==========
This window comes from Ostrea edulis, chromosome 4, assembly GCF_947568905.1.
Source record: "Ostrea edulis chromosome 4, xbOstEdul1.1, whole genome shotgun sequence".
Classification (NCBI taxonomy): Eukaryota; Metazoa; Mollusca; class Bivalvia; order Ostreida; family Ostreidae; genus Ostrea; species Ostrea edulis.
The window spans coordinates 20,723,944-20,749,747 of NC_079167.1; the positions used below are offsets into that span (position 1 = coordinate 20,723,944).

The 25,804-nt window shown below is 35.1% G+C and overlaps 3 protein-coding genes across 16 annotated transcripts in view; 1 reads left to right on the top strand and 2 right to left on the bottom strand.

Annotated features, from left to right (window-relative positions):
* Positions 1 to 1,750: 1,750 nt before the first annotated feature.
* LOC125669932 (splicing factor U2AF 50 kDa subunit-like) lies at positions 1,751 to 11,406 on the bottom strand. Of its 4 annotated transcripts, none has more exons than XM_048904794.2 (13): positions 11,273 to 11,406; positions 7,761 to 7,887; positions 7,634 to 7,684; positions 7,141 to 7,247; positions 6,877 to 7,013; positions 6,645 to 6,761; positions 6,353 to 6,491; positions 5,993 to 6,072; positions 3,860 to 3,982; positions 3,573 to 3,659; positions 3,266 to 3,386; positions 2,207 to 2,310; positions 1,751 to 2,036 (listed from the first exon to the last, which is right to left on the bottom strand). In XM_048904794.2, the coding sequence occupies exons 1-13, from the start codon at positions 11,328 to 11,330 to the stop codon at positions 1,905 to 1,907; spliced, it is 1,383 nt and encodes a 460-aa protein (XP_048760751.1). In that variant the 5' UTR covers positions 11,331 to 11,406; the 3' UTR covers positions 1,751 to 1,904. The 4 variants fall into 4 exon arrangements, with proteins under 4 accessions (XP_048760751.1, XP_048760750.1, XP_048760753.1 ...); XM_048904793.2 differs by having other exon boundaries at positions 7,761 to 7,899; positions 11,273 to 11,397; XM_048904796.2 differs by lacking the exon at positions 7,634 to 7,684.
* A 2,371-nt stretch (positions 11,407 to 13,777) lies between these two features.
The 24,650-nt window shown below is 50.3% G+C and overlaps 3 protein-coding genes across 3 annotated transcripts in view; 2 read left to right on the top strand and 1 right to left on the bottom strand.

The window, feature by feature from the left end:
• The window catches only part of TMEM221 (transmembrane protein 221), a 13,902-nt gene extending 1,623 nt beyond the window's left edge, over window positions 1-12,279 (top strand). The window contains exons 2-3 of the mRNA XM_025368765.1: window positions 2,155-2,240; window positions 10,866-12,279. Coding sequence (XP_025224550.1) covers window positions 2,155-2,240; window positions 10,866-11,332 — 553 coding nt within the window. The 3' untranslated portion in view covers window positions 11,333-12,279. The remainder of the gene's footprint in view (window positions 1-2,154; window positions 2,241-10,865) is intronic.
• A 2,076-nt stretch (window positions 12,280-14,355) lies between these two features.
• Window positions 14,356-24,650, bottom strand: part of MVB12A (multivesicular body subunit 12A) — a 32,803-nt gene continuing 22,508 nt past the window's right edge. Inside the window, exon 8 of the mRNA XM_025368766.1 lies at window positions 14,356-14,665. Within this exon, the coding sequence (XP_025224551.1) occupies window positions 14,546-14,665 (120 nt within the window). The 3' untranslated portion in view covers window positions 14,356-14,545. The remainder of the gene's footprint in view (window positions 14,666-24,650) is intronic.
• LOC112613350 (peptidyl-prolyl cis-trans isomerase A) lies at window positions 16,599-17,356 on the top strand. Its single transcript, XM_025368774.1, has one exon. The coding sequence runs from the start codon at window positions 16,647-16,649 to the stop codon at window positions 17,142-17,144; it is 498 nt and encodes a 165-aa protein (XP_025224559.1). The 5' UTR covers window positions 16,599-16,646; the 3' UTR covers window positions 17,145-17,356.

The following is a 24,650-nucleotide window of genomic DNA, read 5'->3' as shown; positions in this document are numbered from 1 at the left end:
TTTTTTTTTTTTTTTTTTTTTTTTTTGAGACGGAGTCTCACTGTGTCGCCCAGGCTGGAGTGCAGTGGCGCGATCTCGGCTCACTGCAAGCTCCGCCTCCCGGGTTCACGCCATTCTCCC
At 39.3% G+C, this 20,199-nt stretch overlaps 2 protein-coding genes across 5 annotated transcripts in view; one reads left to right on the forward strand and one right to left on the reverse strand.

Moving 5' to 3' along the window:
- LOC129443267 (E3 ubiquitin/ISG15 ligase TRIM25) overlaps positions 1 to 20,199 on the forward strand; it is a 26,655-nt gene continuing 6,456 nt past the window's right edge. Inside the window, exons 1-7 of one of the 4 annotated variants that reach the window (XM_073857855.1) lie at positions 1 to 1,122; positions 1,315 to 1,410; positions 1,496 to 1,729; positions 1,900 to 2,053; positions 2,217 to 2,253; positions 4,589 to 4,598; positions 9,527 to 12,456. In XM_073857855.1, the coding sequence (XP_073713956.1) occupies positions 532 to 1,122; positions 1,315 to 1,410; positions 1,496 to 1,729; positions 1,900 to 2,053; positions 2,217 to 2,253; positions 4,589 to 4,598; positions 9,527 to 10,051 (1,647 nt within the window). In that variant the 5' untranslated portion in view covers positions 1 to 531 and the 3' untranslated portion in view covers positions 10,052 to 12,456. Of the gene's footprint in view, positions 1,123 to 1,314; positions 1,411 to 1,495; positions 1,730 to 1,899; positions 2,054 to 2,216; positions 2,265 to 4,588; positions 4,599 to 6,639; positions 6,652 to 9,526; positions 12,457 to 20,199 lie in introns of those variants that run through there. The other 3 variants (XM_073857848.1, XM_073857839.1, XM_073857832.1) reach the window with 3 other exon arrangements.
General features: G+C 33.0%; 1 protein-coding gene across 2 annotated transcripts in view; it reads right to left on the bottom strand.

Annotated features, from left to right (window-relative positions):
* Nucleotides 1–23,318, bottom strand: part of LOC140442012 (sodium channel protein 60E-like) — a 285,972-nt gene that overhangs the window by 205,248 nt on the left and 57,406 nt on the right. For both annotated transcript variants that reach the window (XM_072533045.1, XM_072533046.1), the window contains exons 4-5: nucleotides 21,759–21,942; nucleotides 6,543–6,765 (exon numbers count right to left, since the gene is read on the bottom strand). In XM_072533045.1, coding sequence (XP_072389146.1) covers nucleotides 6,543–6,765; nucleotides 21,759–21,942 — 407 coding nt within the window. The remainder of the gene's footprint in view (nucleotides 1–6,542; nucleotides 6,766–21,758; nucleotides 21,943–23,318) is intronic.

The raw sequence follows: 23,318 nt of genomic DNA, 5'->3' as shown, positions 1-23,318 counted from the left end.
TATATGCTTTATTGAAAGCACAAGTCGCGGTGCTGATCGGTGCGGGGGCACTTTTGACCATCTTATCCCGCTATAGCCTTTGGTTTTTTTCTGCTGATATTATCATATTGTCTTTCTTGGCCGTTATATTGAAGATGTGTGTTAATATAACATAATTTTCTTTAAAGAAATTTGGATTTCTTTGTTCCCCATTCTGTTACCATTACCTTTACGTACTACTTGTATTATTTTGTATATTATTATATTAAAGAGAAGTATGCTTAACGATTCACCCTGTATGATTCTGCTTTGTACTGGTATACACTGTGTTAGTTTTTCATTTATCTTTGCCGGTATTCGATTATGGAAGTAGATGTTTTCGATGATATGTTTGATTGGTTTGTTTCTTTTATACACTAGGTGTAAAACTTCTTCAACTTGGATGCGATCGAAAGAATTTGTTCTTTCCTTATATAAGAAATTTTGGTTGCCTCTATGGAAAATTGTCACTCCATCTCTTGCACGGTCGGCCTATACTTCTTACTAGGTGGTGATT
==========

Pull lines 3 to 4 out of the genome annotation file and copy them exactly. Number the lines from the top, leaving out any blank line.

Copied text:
Classification (NCBI taxonomy): Eukaryota; Metazoa; Mollusca; class Bivalvia; order Ostreida; family Ostreidae; genus Ostrea; species Ostrea edulis.
The window spans coordinates 20,723,944-20,749,747 of NC_079167.1; the positions used below are offsets into that span (position 1 = coordinate 20,723,944).